Stuffing mini sausage rolls and onion bhajis into our hungry mouths on the train, we searched for consolation. It had been better than throwing in the towel this morning, turning back and heading home. Hmmm, well. It was a new ground visited, another atmosphere sampled, another place seen. I suppose. In ten years, time when we have wives and jobs and commitments and things, we won’t be able to go off to Bolton Wanderers versus Wigan Athletic on a whim. Erm, probably just as well actually.
I think both myself and the author of Ravings of a Boston Boy have filed this in the ‘best forgotten’ category of the considerable number of matches we’ve seen this season. This FA Cup fourth round tie will be condemned to the scrapheap of our memories, with a post-it note attached saying ‘Caution: Best disposed of and not disturbed.’
Boston’s trip to Stalybridge was frozen off, joining the not inconsiderable list of fixtures which have to be shoehorned into the remaining three-and-a-bit-months of the season, and having not left my flat at that point it should have been too-tempting to crawl back into bed and wait for Jeff and the boys at three.
But the idea of an all-Premier League cup tie, when mooted, was quite a tempting proposition. Yes, Bolton and Wigan aren’t exactly the first sides the executives think of when trying to roll out the English football brand to new world markets, but it’s the kind of local tiff that might add a bit of spice to the assumed FA Cup romance. How very, very wrong I was.
Boston and Bolton. There was so much more than one letter’s difference to my afternoon. The Reebok Stadium is a fine venue, even when there’s whole stands of empty seats, and I couldn’t find fault in the atmosphere, though essentially the two sets of supporters were slinging the same insults at each other. Wigan were inbreds, then Bolton were inbreds. Wigan was full of curry shops, Bolton was full of turbans etc. Pretty much what I expected.
One mob of mouthy, tracksuited teenagers would stand up and lob insults, before another mob of mouthy, tracksuited teenagers would stand up on the other side of the police line and lob the same insults back. There was a raging debate about the loyalties of Ali Al Habsi, who is currently on loan at Wigan from Bolton, which probably does more to sum up the on-pitch entertainment than any match report. I truly suspect he wonders why he’s here at all.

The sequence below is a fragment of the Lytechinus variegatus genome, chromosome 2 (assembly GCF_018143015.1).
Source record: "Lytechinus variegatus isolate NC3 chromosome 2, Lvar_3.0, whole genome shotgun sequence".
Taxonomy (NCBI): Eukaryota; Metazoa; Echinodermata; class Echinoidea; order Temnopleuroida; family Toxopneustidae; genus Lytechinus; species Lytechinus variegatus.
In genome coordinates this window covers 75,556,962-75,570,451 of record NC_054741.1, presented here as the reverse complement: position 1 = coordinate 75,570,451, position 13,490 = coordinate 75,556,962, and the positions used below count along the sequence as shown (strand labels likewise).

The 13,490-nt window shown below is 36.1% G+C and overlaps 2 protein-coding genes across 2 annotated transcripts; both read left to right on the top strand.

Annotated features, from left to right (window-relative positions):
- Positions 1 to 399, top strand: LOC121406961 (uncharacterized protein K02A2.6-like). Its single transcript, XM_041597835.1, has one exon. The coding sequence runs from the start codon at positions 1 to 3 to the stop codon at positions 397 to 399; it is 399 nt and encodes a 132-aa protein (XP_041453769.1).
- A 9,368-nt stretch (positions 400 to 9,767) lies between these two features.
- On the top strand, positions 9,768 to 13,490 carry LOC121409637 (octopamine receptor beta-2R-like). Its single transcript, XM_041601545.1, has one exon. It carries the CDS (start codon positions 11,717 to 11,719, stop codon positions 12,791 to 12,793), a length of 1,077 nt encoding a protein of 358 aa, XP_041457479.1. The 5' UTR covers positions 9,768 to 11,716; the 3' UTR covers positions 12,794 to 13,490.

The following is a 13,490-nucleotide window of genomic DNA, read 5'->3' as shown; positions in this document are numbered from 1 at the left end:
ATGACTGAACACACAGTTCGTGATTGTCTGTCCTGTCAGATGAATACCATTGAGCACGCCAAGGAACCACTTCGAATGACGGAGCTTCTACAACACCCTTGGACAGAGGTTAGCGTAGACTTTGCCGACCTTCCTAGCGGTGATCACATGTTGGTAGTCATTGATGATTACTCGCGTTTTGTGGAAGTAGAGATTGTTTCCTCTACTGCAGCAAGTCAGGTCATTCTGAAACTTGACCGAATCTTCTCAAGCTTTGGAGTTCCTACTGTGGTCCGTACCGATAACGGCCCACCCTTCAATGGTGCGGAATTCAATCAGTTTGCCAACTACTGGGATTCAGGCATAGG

There was amusement to be found in the regular stream of Wigan fans being escorted out by the stewards – ‘going home early to shag their sisters’ – and the blatant attempts of one police officer to chat up his attractive WPC colleague. “Let’s just take this romantic stroll down the touchline for the twelfth time so I can continue to woo you with the merits of playing Robbie Blake in a more advanced role...”
|Probably sums up the day (Andy Pickwell)|
I’ve written three paragraphs about the atmosphere because it proved infinitely more interesting than the bore draw which unfolded before us. Although it wasn’t the dreadful long ball-fest that I’d predicted in doom mongering texts to friends pre-match, there was little to encourage sitting up until nearly 1am for the ‘highlights.’
Wigan had the better of the chances, with Jussi Jaaskelainen making several fine saves, notably late on when the visitors realised that for the sake of humanity it would be better to score now and spare everyone the utter misery of a replay at the JJB stadium. Bolton, despite having a decent league campaign, showed little interest in advancing in the Cup and barely broke the half-way line until Stuart Holden was introduced late on.
Probably both sides were delighted with the replay. We were delighted to just get out and trudged to the adjacent Tesco in search of comfort. I guess that where football is concerned, you pay your money and take your chance and sometimes it’s just thoroughly miserable.
Next Match: Might go to Sheffield United on Tuesday, otherwise Worcester City vs. Boston United on Saturday.